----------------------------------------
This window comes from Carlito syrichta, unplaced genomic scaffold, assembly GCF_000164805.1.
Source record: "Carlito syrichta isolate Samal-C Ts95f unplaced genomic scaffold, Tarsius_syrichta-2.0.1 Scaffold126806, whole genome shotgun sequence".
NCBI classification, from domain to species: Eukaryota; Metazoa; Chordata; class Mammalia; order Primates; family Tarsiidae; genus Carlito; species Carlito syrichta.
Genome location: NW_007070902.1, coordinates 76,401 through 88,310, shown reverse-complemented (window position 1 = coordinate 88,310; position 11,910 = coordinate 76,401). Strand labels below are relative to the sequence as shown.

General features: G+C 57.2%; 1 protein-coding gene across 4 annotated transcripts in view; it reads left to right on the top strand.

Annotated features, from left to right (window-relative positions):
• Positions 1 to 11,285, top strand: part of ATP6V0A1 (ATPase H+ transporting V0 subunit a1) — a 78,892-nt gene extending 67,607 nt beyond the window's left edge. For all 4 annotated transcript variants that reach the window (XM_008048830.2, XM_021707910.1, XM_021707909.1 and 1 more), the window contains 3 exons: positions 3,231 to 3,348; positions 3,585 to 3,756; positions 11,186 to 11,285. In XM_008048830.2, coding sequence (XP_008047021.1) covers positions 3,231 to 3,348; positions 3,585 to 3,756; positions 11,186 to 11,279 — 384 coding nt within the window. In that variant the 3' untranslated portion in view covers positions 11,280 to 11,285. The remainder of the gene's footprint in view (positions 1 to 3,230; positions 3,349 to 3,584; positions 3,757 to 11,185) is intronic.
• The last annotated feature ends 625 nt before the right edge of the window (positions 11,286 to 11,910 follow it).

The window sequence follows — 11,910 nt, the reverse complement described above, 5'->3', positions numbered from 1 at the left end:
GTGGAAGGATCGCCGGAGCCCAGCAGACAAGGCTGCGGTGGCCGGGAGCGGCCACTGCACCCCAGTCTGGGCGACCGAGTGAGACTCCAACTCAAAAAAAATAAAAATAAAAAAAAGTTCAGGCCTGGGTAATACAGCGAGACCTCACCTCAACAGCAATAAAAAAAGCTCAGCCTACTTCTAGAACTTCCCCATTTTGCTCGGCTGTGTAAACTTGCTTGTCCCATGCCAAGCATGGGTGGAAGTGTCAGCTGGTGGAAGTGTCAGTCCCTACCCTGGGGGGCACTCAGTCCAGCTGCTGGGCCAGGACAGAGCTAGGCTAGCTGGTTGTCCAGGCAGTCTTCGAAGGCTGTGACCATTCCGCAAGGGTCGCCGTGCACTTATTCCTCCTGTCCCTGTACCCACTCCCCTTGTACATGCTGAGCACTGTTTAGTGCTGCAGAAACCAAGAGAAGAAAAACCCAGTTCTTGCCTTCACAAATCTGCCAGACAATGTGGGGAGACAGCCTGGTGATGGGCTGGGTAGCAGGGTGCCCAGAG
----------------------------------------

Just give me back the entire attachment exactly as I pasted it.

This window comes from Carlito syrichta, unplaced genomic scaffold, assembly GCF_000164805.1.
Source record: "Carlito syrichta isolate Samal-C Ts95f unplaced genomic scaffold, Tarsius_syrichta-2.0.1 Scaffold126806, whole genome shotgun sequence".
NCBI classification, from domain to species: Eukaryota; Metazoa; Chordata; class Mammalia; order Primates; family Tarsiidae; genus Carlito; species Carlito syrichta.
Genome location: NW_007070902.1, coordinates 76,401 through 88,310, shown reverse-complemented (window position 1 = coordinate 88,310; position 11,910 = coordinate 76,401). Strand labels below are relative to the sequence as shown.

General features: G+C 57.2%; 1 protein-coding gene across 4 annotated transcripts in view; it reads left to right on the top strand.

Annotated features, from left to right (window-relative positions):
• Positions 1 to 11,285, top strand: part of ATP6V0A1 (ATPase H+ transporting V0 subunit a1) — a 78,892-nt gene extending 67,607 nt beyond the window's left edge. For all 4 annotated transcript variants that reach the window (XM_008048830.2, XM_021707910.1, XM_021707909.1 and 1 more), the window contains 3 exons: positions 3,231 to 3,348; positions 3,585 to 3,756; positions 11,186 to 11,285. In XM_008048830.2, coding sequence (XP_008047021.1) covers positions 3,231 to 3,348; positions 3,585 to 3,756; positions 11,186 to 11,279 — 384 coding nt within the window. In that variant the 3' untranslated portion in view covers positions 11,280 to 11,285. The remainder of the gene's footprint in view (positions 1 to 3,230; positions 3,349 to 3,584; positions 3,757 to 11,185) is intronic.
• The last annotated feature ends 625 nt before the right edge of the window (positions 11,286 to 11,910 follow it).

The window sequence follows — 11,910 nt, the reverse complement described above, 5'->3', positions numbered from 1 at the left end:
GTGGAAGGATCGCCGGAGCCCAGCAGACAAGGCTGCGGTGGCCGGGAGCGGCCACTGCACCCCAGTCTGGGCGACCGAGTGAGACTCCAACTCAAAAAAAATAAAAATAAAAAAAAGTTCAGGCCTGGGTAATACAGCGAGACCTCACCTCAACAGCAATAAAAAAAGCTCAGCCTACTTCTAGAACTTCCCCATTTTGCTCGGCTGTGTAAACTTGCTTGTCCCATGCCAAGCATGGGTGGAAGTGTCAGCTGGTGGAAGTGTCAGTCCCTACCCTGGGGGGCACTCAGTCCAGCTGCTGGGCCAGGACAGAGCTAGGCTAGCTGGTTGTCCAGGCAGTCTTCGAAGGCTGTGACCATTCCGCAAGGGTCGCCGTGCACTTATTCCTCCTGTCCCTGTACCCACTCCCCTTGTACATGCTGAGCACTGTTTAGTGCTGCAGAAACCAAGAGAAGAAAAACCCAGTTCTTGCCTTCACAAATCTGCCAGACAATGTGGGGAGACAGCCTGGTGATGGGCTGGGTAGCAGGGTGCCCAGAG